Lisa Greene is a writer, educator and mother of two children with CF. She and child psychiatrist Dr. Foster Cline wrote a book about parenting children with health issues. The book can be found here, and this is her website www.TipsForCFParents.com Below is an article about five crucial concepts that help in parenting.
How Do Kids Really Learn Responsibility? The Five Essential E’s!
by Foster Cline, MD and Lisa C. Greene
How do children really learn responsibility? Love and Logic teaches us to use five easily understood, practical, and effective skill sets. We call them the Five Essential E’s: Example, Experience, Empathy, Expectations, and Encouragement.
Some parents make the mistake of believing that children learn responsibility by lectures, reminders, ranting, raving or rescuing. However, the Five Essential E’s will always work better both in parenting and in leadership situations.
Parenting is really about leadership. And when times are tough, good and bad leadership skills rise to the surface. Leaders cannot force those who follow to accept their values and beliefs. The same holds true for parents of an adolescent. Forcing an issue does not work because both followers and children must choose to accept the belief of those who lead. So the Five E’s are offered, not demanded.
Let’s take a brief look at each of the Essential E’s by using a metaphor of learning how to play a musical instrument.
The First Essential E: Example
The first step in learning how to play it is to have someone teach you by example. In order to learn how to play the piano, you’ll need someone to model how it’s done and, hopefully, to teach you the right way to do it. Everyone plays an instrument after at least watching, if not being inspired by another.
What happens if one is taught a bad technique in the beginning of a musical career? Once formed, it is difficult to break a bad habit. If we expect our children to be basically respectful, responsible and cope well with problems, then that’s the example we must show. We must occasionally ask ourselves, “Am I being the way I want my children to be?”
In setting the example, it is essential that we take good care of ourselves. We can even use this as a teaching opportunity by occasionally muttering about ourselves in front of the kids: “Gees, I think I’m watching too much TV so I’d better turn it off,” or “You know, I really want that chocolate cake, but it’s just not good for me, so I guess I’m going to pass on it.” Now we are modeling taking good care of ourselves.
Along with taking good care of ourselves, we insist our children treat us with respect when they are around us. Our message is: “Sweetheart, I love you but I won’t allow you to treat me badly.” Then, our children, modeling after us, won’t treat themselves badly, will have a high self-image, and will learn self-respect and how to set boundaries because they learned it from us.
Here’s an example of a loving parent taking good care of herself: A teen is fussing, whining and complaining about checking her blood glucose levels. The parent explores the situation, keeping in mind that all children have a right to protest with compliance until it slides into downright obnoxiousness.
Often a little empathy will be enough to stop the whining or using an enforceable statement like: “I’m happy to listen when you can talk nicely with me about it.” But let’s say it escalates. Now a fed-up parent might say, “Just stop it!” – like that’s going to do it with a strong-willed kid.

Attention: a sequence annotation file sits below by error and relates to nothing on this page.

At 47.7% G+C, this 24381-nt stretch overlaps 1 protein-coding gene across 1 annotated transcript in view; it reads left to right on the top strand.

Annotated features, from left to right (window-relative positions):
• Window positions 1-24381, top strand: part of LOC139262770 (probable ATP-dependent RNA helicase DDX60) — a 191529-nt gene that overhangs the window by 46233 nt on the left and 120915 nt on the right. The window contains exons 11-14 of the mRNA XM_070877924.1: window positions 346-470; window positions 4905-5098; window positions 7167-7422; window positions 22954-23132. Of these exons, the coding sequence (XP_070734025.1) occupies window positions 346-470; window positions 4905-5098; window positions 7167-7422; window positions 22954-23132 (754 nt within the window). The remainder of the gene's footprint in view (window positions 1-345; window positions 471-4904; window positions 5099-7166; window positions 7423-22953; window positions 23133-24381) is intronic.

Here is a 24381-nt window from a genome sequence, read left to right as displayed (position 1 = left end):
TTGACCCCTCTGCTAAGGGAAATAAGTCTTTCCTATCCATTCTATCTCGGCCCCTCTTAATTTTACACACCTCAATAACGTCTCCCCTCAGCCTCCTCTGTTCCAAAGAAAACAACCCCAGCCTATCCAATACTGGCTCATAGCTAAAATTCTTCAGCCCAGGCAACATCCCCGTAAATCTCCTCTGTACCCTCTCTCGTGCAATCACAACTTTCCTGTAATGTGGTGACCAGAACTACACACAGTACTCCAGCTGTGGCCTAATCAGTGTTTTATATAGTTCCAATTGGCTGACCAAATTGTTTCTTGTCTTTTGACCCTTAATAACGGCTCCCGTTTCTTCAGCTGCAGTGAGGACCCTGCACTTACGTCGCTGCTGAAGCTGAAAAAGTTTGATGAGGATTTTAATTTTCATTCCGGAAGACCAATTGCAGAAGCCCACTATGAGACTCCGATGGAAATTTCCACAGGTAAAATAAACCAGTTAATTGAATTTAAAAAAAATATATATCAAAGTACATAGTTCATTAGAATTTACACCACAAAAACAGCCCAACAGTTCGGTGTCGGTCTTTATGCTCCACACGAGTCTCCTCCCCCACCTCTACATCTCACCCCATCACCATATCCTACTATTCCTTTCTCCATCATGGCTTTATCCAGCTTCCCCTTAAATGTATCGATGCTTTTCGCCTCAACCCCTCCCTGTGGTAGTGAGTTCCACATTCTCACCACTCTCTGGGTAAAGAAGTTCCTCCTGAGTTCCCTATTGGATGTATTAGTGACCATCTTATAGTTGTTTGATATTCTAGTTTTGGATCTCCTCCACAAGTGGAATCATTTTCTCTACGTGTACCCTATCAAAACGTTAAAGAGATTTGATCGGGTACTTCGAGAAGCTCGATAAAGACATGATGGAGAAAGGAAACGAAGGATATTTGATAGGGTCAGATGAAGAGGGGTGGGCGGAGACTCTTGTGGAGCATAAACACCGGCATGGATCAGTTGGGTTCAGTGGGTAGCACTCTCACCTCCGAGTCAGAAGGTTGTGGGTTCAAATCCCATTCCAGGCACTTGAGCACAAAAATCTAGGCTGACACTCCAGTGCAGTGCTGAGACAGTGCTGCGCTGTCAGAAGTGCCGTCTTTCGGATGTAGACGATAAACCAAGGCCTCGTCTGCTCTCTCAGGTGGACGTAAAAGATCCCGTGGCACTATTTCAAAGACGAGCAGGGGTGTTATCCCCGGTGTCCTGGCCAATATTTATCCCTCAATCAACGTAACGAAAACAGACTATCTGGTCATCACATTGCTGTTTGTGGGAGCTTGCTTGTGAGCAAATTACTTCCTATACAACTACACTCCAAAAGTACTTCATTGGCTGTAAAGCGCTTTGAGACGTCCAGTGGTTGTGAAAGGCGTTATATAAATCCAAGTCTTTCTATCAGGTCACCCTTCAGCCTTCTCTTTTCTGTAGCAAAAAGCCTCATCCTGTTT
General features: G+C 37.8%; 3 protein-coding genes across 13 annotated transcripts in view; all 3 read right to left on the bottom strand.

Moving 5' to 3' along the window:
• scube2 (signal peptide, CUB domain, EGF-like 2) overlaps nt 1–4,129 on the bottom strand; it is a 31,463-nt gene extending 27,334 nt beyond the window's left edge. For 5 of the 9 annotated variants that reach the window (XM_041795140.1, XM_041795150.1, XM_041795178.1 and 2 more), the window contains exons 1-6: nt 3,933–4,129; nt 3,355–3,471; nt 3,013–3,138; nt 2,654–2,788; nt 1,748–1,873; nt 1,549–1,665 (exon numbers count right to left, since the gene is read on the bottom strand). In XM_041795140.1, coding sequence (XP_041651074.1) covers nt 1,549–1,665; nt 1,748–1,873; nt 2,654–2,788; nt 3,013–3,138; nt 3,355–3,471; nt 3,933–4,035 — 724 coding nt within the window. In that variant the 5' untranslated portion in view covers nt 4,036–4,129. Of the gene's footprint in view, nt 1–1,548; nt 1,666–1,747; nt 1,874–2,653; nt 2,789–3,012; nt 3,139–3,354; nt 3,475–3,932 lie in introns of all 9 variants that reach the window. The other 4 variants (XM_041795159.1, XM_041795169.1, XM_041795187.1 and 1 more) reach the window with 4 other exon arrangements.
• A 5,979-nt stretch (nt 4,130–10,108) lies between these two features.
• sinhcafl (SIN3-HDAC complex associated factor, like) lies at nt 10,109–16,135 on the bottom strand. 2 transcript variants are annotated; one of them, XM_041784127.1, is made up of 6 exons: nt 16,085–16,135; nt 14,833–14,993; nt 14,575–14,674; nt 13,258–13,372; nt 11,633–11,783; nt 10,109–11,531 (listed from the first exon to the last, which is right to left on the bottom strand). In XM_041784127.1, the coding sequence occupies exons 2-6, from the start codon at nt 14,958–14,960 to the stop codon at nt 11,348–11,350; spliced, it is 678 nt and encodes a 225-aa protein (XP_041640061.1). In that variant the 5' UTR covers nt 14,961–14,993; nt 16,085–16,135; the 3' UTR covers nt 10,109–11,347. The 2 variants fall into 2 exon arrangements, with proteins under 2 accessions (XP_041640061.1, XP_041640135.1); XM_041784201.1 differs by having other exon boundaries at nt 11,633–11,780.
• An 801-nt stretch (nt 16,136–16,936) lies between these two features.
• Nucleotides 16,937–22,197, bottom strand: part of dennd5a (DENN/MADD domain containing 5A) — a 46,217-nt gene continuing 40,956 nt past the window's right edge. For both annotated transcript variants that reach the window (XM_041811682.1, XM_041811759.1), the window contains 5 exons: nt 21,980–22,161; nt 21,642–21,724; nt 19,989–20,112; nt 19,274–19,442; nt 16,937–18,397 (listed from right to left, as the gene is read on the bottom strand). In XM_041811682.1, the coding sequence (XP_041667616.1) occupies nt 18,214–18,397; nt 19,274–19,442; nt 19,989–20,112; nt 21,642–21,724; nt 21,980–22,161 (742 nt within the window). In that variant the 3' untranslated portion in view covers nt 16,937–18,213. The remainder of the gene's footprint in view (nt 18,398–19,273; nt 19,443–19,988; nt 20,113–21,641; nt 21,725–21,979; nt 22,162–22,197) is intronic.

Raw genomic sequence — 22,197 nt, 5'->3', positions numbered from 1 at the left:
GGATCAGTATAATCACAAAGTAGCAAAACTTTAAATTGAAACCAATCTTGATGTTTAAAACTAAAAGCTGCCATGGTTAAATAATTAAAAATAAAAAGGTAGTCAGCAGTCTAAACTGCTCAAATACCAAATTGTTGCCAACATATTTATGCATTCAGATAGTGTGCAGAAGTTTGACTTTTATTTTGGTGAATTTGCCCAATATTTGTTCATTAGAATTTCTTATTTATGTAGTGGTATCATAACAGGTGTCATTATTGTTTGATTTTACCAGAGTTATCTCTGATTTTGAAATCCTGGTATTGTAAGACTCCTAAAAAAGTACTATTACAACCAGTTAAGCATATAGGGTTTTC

It’s so much more effective to set the example and take good care of yourself by lovingly saying something like: “Honey, I’m not feeling very good about the way you are behaving right now. And I can understand your frustration. But your whining about checking your glucose level is draining my energy and hassling my ear drums. Where would you like to go, sweetheart, so I won’t hear it?”
The child learns a few things: Mom cares but won’t put up with obnoxious behavior. Mom is very loving and firm. And, Mom is setting a great example!
The Second Essential E: Experience
Back to the piano metaphor: what is the second step to learning how to play a piano? Trial and error. Practice and experience!! The road to wisdom is paved with lots of mistakes. When a mistake is made on the piano, we get discord and it generally sounds pretty bad. Life’s mistakes are also like that. And, Love and Logic teaches us that the mistakes made early in life are far more affordable than mistakes made later in life.
Unfortunately, wisdom only comes with trial and error if the error is accompanied by negative consequences. Although it may be unpopular to say in today’s world, the truth of the matter is that: “People have to suffer the consequences of their errors and poor choices in order to learn from them.” This means that when our children make a mistake, we respond by loving them, talking it over with them, and providing ideas about how they might get themselves out of a bad situation but we don’t rescue them unless it is absolutely essential for life and health.
Parents who raise children without wisdom usually do it by making two common mistakes. First, they try to make sure their child doesn’t make mistakes. Secondly, when their children do make mistakes, the parents try to fix it. They do something outside the child’s skin to make it better.
Wise parents who raise wisdom- filled children respond to the situation by putting their energy into what’s going on inside their child’s skin rather than outside.
For many of us, , this is a difficult concept because we parents of special needs kids are normally over-protective. We must be overly protective with a sick child in the early years. But as the child grows older, it is essential for the us to back off, put less energy into making sure the environment responds correctly to our child, and spend more energy on helping our child cope with all environments.
In other words, we must spend less energy into fixing things outside the skin and more energy into growing a child with the wisdom to handle what the environment throws at him or her.
So, the next time you are tempted to rescue your child from their (non-life or limb threatening) bad decision, think twice. Instead of answers, give them empathy and remember that wisdom only grows through experience.
The Third Essential E: Empathy
What would happen if our little concert pianist was struggling with learning to play the piano, making lots of mistakes and we became angry and frustrated with him or lectured or nagged? Wouldn’t our child want to quit or be upset with us and feel unsupported? Or feel like a failure?